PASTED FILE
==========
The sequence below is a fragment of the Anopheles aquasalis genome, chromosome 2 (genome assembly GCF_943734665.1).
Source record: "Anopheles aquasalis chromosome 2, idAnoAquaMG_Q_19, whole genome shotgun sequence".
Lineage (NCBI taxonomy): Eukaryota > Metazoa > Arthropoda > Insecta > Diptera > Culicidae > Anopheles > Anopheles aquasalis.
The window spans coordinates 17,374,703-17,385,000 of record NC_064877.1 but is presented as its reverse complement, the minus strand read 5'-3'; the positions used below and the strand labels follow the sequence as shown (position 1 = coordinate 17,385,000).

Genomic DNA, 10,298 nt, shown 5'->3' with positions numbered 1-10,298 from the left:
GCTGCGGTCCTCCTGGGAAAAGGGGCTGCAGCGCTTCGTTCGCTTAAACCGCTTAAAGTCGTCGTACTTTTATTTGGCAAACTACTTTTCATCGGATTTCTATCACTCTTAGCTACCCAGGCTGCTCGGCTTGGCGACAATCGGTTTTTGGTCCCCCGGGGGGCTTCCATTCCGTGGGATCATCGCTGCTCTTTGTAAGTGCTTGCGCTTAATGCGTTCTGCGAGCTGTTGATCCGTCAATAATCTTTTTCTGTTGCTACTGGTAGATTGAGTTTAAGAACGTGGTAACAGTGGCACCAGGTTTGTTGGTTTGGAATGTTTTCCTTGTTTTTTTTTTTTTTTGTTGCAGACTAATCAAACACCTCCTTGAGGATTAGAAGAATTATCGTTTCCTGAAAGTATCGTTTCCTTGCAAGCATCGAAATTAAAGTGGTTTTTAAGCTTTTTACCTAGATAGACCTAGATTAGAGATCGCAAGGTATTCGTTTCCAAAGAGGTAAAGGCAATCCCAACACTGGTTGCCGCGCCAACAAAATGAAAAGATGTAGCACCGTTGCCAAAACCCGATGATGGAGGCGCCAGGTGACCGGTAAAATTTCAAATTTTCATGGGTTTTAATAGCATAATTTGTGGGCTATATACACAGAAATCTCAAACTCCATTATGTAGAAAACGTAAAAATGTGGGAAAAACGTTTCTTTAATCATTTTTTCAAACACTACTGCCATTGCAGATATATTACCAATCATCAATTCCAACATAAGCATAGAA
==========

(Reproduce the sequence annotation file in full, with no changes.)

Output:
The sequence below is a fragment of the Anopheles aquasalis genome, chromosome 2 (genome assembly GCF_943734665.1).
Source record: "Anopheles aquasalis chromosome 2, idAnoAquaMG_Q_19, whole genome shotgun sequence".
Lineage (NCBI taxonomy): Eukaryota > Metazoa > Arthropoda > Insecta > Diptera > Culicidae > Anopheles > Anopheles aquasalis.
The window spans coordinates 17,374,703-17,385,000 of record NC_064877.1 but is presented as its reverse complement, the minus strand read 5'-3'; the positions used below and the strand labels follow the sequence as shown (position 1 = coordinate 17,385,000).

Genomic DNA, 10,298 nt, shown 5'->3' with positions numbered 1-10,298 from the left:
GCTGCGGTCCTCCTGGGAAAAGGGGCTGCAGCGCTTCGTTCGCTTAAACCGCTTAAAGTCGTCGTACTTTTATTTGGCAAACTACTTTTCATCGGATTTCTATCACTCTTAGCTACCCAGGCTGCTCGGCTTGGCGACAATCGGTTTTTGGTCCCCCGGGGGGCTTCCATTCCGTGGGATCATCGCTGCTCTTTGTAAGTGCTTGCGCTTAATGCGTTCTGCGAGCTGTTGATCCGTCAATAATCTTTTTCTGTTGCTACTGGTAGATTGAGTTTAAGAACGTGGTAACAGTGGCACCAGGTTTGTTGGTTTGGAATGTTTTCCTTGTTTTTTTTTTTTTTTGTTGCAGACTAATCAAACACCTCCTTGAGGATTAGAAGAATTATCGTTTCCTGAAAGTATCGTTTCCTTGCAAGCATCGAAATTAAAGTGGTTTTTAAGCTTTTTACCTAGATAGACCTAGATTAGAGATCGCAAGGTATTCGTTTCCAAAGAGGTAAAGGCAATCCCAACACTGGTTGCCGCGCCAACAAAATGAAAAGATGTAGCACCGTTGCCAAAACCCGATGATGGAGGCGCCAGGTGACCGGTAAAATTTCAAATTTTCATGGGTTTTAATAGCATAATTTGTGGGCTATATACACAGAAATCTCAAACTCCATTATGTAGAAAACGTAAAAATGTGGGAAAAACGTTTCTTTAATCATTTTTTCAAACACTACTGCCATTGCAGATATATTACCAATCATCAATTCCAACATAAGCATAGAA